Following a heavy blow from the pandemic, the cinematic landscape was quite never the same again. In 2020, cinema struggled and the movie theatre struggled to justify its existence with the rise of new movies being readily available to stream a few weeks after their theatrical release. In 2021, things were starting to take a change for the better but audiences weren’t quite ready to go back. In 2022, the directors were ambitious, the filmmaking was passionate and the stories lively and resonated, the magic of cinema was brought back to the big screen in massive waves. From ‘Top Gun: Maverick’ and ‘Avatar: The Way of Water’ topping the box office and creating new records to directors executing their unhinged creative visions like Damien Chazelle’s ‘Babylon’ and Jordan Peele’s ‘NOPE’. Every medium and genre made the biggest of comebacks with horror being the most successful it’s been in years and animation finally breaking the mold and taking shape in the most wonderful of ways. This was the year that defined my love of movies all over again, and that made me remember why movies are my favorite thing in the world. In fact, this will be the first year where I make a Top 20 list rather than a Top 10 so without further ado, let’s run through the first ten real quick!
Movies that were released in the U.S. in 2022 but came out in 2023 elsewhere still qualify for this list. Some movies that might have made it that I haven’t gotten to are ‘Puss In Boots: The Last Wish’, ‘The Banshees of Inisherin’, ‘The Northman’ and ‘Guillermo Del Toro’s Pinocchio’.
TOP 20 – 11
20. ‘Barbarian‘ (dir. Zach Cregger)
Horror may be subjective but ‘Barbarian’ managed to evoke a genuine sense of fear from within me that I don’t know if most horror movies were able to achieve. A fantastic script, score, and memorable concept come together for one hell of a movie. full review.
19. ‘Scream‘ (dir. Matt Bettinelli-Olpin, Tyler Gillett)
For a fifth entry in a franchise to be this relevant, smart, witty, and scary is truly commendable. Cinema needs Ghostface now more than ever and this movie realized that in the best way possible. full review.
18. ‘The Woman King‘ (dir. Gina Prince-Bythewood)
A truly beautiful epic both visually and emotionally. The incredible cast may be led by Viola Davis’s incredible performance but what her fellow costars, Lashana Lynch, Thuso Mbedu, and Sheila Atim bring is just as important in this powerful portrayal of womanhood. full review.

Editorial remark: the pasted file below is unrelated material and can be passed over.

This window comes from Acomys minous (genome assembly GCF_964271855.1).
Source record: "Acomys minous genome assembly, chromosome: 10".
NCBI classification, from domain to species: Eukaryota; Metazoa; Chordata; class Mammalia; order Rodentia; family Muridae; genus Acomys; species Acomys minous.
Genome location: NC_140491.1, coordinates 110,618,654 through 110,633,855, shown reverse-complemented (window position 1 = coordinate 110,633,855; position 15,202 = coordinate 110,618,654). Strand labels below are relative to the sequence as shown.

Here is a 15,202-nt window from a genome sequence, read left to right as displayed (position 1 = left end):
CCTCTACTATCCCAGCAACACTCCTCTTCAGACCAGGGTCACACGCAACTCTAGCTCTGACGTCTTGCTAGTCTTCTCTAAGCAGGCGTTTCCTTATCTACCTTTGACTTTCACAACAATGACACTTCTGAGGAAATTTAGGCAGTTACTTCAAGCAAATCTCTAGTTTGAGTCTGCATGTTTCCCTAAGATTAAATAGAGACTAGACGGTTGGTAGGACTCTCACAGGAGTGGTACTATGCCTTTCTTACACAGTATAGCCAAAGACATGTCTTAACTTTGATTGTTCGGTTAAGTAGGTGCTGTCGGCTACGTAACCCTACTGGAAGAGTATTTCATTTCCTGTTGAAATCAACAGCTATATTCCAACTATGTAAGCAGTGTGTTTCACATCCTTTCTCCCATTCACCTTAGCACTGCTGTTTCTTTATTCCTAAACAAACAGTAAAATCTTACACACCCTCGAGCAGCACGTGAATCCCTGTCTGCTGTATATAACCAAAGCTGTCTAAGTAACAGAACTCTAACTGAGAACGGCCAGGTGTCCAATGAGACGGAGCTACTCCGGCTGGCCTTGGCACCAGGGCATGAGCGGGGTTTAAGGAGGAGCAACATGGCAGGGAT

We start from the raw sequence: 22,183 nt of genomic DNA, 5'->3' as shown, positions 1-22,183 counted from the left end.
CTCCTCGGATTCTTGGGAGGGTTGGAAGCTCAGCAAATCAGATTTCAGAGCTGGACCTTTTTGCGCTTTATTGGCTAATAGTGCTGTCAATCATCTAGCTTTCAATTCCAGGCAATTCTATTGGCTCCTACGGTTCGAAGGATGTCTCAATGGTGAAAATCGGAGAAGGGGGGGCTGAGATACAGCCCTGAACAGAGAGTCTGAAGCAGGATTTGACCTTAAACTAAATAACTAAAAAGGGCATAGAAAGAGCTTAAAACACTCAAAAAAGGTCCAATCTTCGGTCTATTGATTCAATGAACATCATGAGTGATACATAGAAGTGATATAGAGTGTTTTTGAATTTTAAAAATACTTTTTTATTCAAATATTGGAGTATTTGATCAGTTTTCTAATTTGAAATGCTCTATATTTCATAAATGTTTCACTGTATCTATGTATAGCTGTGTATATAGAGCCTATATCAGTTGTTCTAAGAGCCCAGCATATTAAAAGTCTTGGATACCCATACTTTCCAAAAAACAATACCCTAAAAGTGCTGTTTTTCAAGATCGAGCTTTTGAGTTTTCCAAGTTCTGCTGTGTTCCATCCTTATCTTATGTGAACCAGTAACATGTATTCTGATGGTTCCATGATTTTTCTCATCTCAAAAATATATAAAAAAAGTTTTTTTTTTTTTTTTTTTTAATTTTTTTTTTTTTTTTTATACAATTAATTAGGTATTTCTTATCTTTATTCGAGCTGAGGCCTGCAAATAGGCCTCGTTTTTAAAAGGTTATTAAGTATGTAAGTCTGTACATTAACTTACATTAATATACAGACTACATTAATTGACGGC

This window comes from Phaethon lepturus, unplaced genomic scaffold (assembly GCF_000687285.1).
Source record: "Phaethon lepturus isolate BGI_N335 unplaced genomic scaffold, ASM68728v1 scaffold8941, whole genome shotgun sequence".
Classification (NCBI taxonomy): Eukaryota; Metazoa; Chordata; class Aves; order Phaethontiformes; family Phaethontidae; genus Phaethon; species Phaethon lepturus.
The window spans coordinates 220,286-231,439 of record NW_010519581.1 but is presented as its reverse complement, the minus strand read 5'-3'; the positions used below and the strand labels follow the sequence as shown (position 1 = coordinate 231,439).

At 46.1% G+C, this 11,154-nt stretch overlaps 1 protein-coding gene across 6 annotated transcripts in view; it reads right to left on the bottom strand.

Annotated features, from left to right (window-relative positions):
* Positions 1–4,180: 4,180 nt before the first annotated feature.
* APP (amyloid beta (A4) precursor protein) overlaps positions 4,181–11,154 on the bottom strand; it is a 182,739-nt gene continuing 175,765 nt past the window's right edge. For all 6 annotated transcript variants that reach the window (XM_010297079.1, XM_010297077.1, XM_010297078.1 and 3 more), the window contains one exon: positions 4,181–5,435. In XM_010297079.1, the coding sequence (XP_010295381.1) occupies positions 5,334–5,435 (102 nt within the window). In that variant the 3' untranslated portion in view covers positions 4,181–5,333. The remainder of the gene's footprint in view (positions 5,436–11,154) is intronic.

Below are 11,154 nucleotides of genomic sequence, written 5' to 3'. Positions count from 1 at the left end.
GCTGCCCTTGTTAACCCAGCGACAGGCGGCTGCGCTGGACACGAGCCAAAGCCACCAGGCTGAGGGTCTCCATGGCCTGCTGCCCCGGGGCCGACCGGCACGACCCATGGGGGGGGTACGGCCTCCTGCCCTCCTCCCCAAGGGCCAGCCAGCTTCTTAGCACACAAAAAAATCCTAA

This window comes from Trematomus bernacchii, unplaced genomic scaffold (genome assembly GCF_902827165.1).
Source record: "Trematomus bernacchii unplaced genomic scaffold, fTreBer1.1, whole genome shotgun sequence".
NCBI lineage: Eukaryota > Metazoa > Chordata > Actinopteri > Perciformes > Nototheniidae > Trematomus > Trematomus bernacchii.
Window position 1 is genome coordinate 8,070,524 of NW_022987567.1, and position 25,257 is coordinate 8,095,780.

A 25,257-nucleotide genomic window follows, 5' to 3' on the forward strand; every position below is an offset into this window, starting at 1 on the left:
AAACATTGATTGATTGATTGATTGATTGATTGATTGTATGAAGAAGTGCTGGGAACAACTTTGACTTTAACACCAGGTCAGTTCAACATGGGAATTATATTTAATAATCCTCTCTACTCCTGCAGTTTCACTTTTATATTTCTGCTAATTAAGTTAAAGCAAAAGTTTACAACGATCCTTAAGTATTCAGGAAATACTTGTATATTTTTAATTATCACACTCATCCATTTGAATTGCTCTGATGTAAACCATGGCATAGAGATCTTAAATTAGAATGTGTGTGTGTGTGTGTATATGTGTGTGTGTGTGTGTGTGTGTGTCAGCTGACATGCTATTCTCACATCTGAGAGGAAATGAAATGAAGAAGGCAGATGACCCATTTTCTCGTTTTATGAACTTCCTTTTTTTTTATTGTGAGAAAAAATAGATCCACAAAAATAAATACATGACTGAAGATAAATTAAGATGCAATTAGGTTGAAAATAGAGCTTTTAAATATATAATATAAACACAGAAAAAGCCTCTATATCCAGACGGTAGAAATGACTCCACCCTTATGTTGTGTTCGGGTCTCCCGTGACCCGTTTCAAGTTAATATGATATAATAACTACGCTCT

17. ‘Glass Onion: A Knives Out Mystery‘ (dir. Rian Johnson)
Following the instant classic, ‘Glass Onion’ is a sequel that broadens its scope in favor of a funnier, more direct approach where the humor is just as sharp, the mystery just as befuddling, and Benoit Blanc all the more iconic. full review.
16. ‘Halloween Ends‘ (dir. David Gordon Green)
A thrilling finale that sweeps the rug from under you and surprises you with a stirring tale of legacy, victim-shaming, and taking back the narrative, all packaged in a delightfully cheesy love letter to the eighties. The saga of Michael Myers and Laurie Strode couldn’t have ended any better than this. full review.
15. ‘Turning Red‘ (Domee Shi)
Gorgeously animated and beautifully written, Pixar’s nod to the 2000s and what being a preteen girl in those times hits out of the park with an endearing tale that’s just as funny and heartfelt as it is nostalgic. It is also the only movie ever to feature ‘Nobody Like U’ by 4* Town so that’s just an automatic win. full review.
14. ‘Black Panther: Wakanda Forever‘ (dir. Ryan Coogler)
Who would’ve thought that one of the most moving theatre experiences came in the form of a Marvel movie? ‘Wakanda Forever’ is a truly powerful tale about loss and grief, a big step-up narratively on Marvel’s part, and some of the best acting it’s ever delivered. full review.
13. ‘Bones and All‘ (dir. Luca Guadagnino)
Never would I have thought that a cannibal road trip movie would be this high up on any list but Guadagnino managed to craft one of the most beautiful, touching, and tragic romances of the year. It is also indeed disgusting. full review.
12. ‘Pearl‘ (dir. Ti West)
It’s Mia Goth roaming around a farm in the late 1910s killing people and screaming to her mother about wanting to become a star. I don’t know what else I can say to justify why this movie is as good as it is. She is a STAR! full review.
11. ‘Triangle of Sadness‘ (dir. Ruben Östlund)
Truly one of the most unhinged movies I’ve ever seen. The cast is excellent, the writing is fantastic, and it goes all the way in terms of humour and just being truly disgusting at times but my God was it fun to see this story unravel.